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Sonora Climate Action Committee Lacks Support To Move Forward

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Sonora, CA — The item that garnered the most discussion time spent during this week’s Sonora City Council meeting was whether to create a Climate Action Committee.

The city has been participating in the regional Sierra Business Council’s Energy Action Committee since 2018, but PG&E has decided to pull its financial support for the effort. Councilmember Ann Segerstrom proposed the city now create its own Climate Action Committee to look at ways to attract available state grant money for energy savings efforts. She argued that Sonora can be a leader in this area.

Local resident Charles Segerstrom is one of the leading proponents and stated that an ad hoc energy action group has already been meeting regularly. In support of the new committee, he said, “We do not plan to become a burden on the city, and hope to use funds that the city has already paid in taxes to bring additional benefits into the city in the form of grants and projects.”

The state already has pots of money that are funded by taxes, and the committee could seek out different opportunities.

Sonora Councilman Mark Plummer stated he was unwilling to approve a new committee like this until the work of the city’s Social Equity Committee has concluded. That group is looking issues like racial disparities in Sonora. Plummer also stated that any energy/climate committee should focus on expanding nuclear power and forest thinning projects. Citing that the state is going to do away with the sale of new internal combustion engines in the coming decades, he stated, “Efficiency will not get us to powering cars.”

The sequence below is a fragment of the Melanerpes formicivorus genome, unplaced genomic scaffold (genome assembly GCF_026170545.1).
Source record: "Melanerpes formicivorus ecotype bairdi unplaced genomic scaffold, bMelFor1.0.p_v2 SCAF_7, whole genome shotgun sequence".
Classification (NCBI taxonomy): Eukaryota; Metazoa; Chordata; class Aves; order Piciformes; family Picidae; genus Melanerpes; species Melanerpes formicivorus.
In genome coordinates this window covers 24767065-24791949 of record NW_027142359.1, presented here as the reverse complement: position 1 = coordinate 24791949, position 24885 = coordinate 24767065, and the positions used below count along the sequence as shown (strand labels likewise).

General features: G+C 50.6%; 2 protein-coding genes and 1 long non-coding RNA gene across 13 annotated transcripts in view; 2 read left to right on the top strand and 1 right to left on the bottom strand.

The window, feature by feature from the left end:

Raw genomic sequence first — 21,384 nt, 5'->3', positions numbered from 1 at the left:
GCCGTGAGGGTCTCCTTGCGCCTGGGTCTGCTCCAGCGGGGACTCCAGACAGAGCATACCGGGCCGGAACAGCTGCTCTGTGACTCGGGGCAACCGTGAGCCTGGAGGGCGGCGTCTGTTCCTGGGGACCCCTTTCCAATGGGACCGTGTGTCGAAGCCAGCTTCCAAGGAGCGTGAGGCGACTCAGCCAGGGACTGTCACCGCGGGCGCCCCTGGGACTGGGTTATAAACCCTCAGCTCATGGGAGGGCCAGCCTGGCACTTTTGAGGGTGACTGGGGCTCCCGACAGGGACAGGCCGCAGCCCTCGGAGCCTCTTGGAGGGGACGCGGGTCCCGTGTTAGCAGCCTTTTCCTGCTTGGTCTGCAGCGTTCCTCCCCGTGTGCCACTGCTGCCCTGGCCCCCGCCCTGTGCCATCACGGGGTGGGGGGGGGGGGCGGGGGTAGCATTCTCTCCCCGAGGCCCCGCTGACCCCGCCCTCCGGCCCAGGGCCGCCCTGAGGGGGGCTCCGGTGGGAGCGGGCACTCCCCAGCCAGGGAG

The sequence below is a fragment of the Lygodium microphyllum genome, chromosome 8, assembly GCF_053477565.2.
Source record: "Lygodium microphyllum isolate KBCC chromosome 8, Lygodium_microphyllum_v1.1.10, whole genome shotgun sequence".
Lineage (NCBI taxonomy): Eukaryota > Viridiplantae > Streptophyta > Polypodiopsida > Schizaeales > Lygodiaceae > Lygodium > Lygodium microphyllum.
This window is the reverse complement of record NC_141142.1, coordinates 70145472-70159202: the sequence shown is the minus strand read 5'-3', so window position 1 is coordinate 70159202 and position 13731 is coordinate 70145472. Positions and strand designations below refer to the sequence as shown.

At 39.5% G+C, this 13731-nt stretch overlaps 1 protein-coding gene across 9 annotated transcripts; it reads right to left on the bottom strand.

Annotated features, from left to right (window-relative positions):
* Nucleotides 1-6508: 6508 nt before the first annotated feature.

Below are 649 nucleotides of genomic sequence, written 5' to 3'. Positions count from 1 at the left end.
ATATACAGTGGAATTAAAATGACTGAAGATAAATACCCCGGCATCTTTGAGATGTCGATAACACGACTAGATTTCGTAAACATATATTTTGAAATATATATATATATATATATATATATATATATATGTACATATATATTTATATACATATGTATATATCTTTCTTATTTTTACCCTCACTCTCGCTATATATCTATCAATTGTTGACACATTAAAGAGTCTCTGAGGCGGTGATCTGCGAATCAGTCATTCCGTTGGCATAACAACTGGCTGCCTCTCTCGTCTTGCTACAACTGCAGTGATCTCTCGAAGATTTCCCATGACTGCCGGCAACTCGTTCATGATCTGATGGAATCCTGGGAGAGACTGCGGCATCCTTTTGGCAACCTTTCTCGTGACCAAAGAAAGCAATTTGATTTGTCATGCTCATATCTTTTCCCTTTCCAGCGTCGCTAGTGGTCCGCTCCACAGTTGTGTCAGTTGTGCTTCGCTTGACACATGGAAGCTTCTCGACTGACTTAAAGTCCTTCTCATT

Councilmember Jim Garaventa also voiced concerns about the potential costs of moving forward with the committee, whether it be in the form of staff time to oversee grants or the potential need to hire a consultant at some point.

Councilmember Segerstrom countered that it could create new funding opportunities and local projects. Councilwoman Colette Such also indicated support for the committee. And she took issue with Councilmember Plummer’s connecting the new committee with the Social Equity Committee efforts.

Mayor Matt Hawkins indicated that he was still undecided. He said some people in the community would see the creation of a climate action committee as “anti-capitalistic,” but he said he does not feel that this falls into that category. However, he said he wants to see a committee like this have at least 4/5 support of the council, or a full majority. He pushed to delay action for 45-60 days. Councilmember Such said she does not want the idea of the committee to die off, so she supported the delay of action by a couple of months. The vote was 4-1 with Councilmember Plummer opposed. The council encouraged the current ad hoc energy group to continue to meet even though an official city committee has not been formed.